Veterinary Labor Issues Could Mean Chicken Shortage

A Rami Levy supermarket. (Nati Shohat/Flash90)

Chicken may be in short supply next week, the Israel Poultry Association said Thursday. That’s because a series of labor disputes which are coming to a head will see chicken production grind to a halt beginning Sunday – unless workers and veterinary staff agree not to strike.

The main dispute revolves around work conditions for veterinarians and agricultural safety supervisors, who as of March 1 will be reorganized into a new state-sponsored authority. The change brings with it new work schedules, and workers are protesting those changes. Several workers are expected to be laid off as well.

The Association, which represents poultry growers, is seeking an injunction against the strike, as chicken slaughter cannot take place without veterinary supervision. If the strike is allowed to proceed, chicken production will come to an immediate halt, with supplies likely to run out by the middle of next week.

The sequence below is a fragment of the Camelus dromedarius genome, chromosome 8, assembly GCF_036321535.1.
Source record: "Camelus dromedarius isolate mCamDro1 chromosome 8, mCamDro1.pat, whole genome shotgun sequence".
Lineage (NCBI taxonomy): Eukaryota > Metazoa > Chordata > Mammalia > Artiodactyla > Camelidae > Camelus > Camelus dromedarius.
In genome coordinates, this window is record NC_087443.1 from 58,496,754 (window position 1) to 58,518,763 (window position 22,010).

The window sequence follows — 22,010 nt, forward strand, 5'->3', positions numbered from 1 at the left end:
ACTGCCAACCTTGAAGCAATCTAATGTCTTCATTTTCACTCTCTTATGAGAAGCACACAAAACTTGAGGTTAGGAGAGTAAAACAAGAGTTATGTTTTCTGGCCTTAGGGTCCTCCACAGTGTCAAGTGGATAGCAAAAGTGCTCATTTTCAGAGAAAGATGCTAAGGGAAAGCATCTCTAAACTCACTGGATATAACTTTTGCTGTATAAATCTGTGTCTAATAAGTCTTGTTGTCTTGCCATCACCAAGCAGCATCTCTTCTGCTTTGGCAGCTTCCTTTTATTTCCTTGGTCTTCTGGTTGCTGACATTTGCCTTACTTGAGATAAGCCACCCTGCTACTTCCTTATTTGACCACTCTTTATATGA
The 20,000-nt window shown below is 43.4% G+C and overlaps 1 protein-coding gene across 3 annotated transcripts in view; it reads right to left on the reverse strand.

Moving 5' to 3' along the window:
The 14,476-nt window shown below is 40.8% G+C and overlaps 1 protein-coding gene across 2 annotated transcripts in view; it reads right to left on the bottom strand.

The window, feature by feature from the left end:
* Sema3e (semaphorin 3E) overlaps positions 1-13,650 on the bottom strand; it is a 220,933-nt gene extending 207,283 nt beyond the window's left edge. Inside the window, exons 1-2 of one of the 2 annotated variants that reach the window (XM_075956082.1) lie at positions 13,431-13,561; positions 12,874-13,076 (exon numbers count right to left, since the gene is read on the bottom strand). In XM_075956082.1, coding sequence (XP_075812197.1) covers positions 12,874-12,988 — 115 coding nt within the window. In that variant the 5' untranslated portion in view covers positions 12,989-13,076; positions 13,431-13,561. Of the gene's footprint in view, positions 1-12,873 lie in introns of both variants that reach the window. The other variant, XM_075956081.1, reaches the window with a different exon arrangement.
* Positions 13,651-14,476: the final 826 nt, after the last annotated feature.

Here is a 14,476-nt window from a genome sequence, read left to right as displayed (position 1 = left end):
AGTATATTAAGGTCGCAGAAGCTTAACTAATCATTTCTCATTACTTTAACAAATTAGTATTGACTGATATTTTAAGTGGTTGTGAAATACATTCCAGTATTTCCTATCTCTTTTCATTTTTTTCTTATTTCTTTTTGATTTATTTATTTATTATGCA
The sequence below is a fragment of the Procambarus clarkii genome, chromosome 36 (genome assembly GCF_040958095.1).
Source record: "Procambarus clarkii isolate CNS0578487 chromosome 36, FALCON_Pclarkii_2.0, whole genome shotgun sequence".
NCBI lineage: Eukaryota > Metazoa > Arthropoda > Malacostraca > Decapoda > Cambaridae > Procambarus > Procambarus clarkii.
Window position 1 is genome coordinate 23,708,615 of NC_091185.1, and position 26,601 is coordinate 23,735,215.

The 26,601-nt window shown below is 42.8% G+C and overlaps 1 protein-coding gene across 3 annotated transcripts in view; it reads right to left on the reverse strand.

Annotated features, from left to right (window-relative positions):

The Histadrut, which represents the veterinary workers, said the strike comes “after a long period in which negotiations reached a deadlock. The Histadrut and workers protest the state’s failure to live up to its commitments that it would negotiate the conditions of workers who are to retire or be laid off as a result of the organizational transition. In addition, many of the workers who will be moving still do not know what their salaries and work conditions will be,” the union added.